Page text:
“Those kinds of trust issues are just inherent when you’re exchanging data,” Morris said. “In the paper world, those issues existed as well, but it’s compounded a little bit in the electronic world because it’s so easy to get access to larger amounts of data. When you’re sharing data for the fourth time, it can be very difficult for the provider at the front end to feel comfortable with that. What we have to do is make sure that we have some principles and guardrails in place that can engender that trust, so that they feel comfortable sharing that data even though it’s going to be shared broadly.”
While the concerns about security and use are valid, Morris also feels that security concerns surrounding health information exchange are used to justify information blocking.
“I think some of those trust concerns are used as a red herring to try to limit the sharing of data for competitive purposes,” Morris said. “We’ve seen this with HIPAA where we’ve been told ‘we can’t give that to you because of HIPAA.’ That’s totally misinterpreting HIPAA and these trust issues become a scapegoat for not wanting to share data for competitive reasons. Trying to figure out where that is happening versus real issues with sharing health information is part of the job that we take on.”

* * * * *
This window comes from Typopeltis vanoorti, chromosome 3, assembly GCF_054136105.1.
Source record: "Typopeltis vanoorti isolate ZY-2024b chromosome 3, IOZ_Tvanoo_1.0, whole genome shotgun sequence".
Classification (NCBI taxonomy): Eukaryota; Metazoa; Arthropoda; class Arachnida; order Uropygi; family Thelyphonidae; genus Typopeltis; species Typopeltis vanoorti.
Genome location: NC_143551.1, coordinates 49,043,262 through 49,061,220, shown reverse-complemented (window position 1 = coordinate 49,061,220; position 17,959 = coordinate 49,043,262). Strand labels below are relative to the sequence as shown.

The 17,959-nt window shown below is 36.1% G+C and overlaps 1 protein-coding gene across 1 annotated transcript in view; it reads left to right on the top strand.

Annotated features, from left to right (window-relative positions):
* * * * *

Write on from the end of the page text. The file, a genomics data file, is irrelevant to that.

Part of what the roadmap targets is an increase in users of mobile health and wearable technology. But those devices create a wealth of data in addition to the reams of health data that already exists. And it isn’t always reliable, as patients have to use it properly in order for it to have any effect.
There are a variety of technical hurdles to overcome to make the best use of that data, such as getting that data out of the systems it’s in now and into patient records. That requires a higher adoption of modern APIs by provider systems, a shift that Morris believes is beginning to occur. But there are other issues that need to be addressed as well:
“One of them is provenance tagging, or tagging data with where it came from and who created it,” Morris said. “No provider wants to get data into their system from an unknown source where they just have no idea where it came from. That doesn’t allow them to figure out how to best use that data. Having the right tagging of data that comes from wearables so that you know it came from a patient or specific device is an important technology piece that needs to be there.”